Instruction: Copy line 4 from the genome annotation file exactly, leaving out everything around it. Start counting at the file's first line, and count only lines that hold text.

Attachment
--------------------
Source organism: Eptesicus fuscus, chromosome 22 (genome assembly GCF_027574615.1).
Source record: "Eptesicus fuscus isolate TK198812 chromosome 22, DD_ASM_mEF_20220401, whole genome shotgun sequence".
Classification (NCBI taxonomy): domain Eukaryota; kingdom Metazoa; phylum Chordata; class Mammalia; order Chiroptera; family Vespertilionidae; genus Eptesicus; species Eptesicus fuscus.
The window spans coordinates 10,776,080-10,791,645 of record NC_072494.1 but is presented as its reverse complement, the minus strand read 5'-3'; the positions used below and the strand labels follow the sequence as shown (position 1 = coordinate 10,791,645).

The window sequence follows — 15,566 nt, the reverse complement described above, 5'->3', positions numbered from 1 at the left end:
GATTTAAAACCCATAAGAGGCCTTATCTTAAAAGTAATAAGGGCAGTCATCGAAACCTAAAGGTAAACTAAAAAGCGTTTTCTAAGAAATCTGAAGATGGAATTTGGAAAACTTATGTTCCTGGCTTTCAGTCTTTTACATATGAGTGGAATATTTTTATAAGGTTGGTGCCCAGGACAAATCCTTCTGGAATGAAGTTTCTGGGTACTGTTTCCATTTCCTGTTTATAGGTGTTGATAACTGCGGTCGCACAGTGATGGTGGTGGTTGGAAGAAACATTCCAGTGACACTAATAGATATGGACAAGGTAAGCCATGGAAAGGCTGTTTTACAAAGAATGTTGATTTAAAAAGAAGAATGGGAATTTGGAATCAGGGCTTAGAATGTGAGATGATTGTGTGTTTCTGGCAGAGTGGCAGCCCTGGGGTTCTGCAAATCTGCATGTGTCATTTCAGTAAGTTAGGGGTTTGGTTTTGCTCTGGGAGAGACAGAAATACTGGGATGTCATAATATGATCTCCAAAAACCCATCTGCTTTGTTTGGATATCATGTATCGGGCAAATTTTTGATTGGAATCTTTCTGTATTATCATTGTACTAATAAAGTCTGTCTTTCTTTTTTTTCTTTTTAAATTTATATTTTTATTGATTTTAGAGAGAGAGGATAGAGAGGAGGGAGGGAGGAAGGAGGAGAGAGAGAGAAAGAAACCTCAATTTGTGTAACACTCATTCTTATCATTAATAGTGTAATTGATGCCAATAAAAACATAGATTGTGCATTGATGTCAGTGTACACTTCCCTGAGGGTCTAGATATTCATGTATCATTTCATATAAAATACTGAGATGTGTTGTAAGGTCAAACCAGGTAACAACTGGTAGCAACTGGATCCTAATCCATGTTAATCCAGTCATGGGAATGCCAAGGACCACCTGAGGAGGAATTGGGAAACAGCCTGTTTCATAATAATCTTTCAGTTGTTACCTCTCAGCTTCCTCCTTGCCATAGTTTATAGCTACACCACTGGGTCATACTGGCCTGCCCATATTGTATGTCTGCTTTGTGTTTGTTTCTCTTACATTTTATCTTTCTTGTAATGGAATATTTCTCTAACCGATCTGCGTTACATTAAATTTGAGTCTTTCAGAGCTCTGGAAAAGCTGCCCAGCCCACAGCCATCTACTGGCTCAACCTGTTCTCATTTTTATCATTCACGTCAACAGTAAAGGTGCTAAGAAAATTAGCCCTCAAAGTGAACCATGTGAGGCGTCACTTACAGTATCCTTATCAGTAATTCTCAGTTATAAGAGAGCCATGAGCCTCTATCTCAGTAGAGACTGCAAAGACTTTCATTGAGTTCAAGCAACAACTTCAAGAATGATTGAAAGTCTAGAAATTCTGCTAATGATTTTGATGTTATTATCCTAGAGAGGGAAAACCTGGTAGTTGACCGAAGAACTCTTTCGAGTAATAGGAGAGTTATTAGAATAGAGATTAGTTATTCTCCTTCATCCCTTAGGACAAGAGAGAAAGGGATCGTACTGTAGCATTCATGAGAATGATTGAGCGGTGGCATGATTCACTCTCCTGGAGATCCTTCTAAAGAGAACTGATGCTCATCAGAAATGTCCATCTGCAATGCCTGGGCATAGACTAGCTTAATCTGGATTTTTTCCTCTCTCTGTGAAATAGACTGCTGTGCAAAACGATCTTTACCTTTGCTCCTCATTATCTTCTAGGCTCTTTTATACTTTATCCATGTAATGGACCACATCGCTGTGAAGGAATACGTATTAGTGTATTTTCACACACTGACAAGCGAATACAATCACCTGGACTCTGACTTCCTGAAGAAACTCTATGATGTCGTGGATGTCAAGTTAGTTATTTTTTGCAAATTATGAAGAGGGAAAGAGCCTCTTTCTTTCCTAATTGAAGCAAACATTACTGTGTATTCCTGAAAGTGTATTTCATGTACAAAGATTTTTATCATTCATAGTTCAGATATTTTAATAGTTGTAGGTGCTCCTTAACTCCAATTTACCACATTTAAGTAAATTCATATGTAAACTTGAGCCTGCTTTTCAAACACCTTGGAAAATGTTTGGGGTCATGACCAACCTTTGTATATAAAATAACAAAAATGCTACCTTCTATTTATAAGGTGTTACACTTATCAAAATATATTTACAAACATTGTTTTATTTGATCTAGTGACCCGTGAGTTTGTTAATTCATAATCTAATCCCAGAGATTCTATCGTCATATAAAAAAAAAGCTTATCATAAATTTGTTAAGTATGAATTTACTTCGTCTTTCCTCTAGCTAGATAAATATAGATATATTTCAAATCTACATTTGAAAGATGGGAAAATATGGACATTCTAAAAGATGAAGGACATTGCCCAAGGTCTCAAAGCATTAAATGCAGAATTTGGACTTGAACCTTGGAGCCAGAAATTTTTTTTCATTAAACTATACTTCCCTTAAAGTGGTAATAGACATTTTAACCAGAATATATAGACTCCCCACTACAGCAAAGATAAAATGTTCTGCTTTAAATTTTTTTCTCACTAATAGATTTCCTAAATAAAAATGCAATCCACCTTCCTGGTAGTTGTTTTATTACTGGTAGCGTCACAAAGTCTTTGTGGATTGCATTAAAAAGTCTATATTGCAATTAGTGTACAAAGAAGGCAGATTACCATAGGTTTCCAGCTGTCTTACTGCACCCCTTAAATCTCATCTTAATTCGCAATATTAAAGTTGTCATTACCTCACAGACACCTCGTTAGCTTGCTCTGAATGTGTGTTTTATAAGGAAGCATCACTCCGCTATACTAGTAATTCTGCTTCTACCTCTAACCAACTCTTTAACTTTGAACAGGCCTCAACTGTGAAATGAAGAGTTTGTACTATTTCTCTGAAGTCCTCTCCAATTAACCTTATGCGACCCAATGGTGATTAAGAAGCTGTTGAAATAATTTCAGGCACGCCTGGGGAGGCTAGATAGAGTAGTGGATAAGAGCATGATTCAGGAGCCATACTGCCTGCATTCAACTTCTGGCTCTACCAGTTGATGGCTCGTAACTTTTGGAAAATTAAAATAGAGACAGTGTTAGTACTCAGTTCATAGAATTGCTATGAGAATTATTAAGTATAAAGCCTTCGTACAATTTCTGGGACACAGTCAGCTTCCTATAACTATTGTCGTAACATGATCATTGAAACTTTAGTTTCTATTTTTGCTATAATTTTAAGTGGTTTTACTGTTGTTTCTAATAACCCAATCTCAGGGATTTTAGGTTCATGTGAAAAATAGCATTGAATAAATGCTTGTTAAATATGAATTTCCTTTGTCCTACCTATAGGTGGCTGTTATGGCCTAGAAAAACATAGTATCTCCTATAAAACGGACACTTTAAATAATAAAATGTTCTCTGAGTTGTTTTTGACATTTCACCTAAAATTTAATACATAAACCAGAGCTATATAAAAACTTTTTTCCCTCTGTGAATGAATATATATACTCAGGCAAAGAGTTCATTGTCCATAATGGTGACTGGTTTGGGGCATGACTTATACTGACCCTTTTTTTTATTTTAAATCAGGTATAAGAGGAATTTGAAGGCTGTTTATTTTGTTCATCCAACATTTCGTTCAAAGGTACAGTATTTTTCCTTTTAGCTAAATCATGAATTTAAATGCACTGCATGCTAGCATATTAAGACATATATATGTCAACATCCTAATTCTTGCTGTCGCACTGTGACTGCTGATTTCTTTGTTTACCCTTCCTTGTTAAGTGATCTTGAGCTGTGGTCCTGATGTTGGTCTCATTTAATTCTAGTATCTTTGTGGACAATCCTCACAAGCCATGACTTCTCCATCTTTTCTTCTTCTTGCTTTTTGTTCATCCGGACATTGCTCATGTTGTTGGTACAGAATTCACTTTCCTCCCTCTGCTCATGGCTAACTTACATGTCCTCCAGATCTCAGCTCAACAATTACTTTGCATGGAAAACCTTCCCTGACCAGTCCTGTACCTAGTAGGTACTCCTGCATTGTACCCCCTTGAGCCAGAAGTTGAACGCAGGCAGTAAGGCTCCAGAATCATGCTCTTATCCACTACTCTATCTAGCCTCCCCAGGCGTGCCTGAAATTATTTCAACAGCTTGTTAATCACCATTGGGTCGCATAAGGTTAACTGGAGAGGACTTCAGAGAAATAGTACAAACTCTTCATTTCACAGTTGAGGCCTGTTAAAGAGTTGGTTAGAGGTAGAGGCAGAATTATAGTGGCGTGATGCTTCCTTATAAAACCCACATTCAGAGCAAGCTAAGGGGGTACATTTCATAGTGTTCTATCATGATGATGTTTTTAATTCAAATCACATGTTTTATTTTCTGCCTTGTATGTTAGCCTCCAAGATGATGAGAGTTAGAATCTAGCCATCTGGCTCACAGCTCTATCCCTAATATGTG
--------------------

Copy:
The window spans coordinates 10,776,080-10,791,645 of record NC_072494.1 but is presented as its reverse complement, the minus strand read 5'-3'; the positions used below and the strand labels follow the sequence as shown (position 1 = coordinate 10,791,645).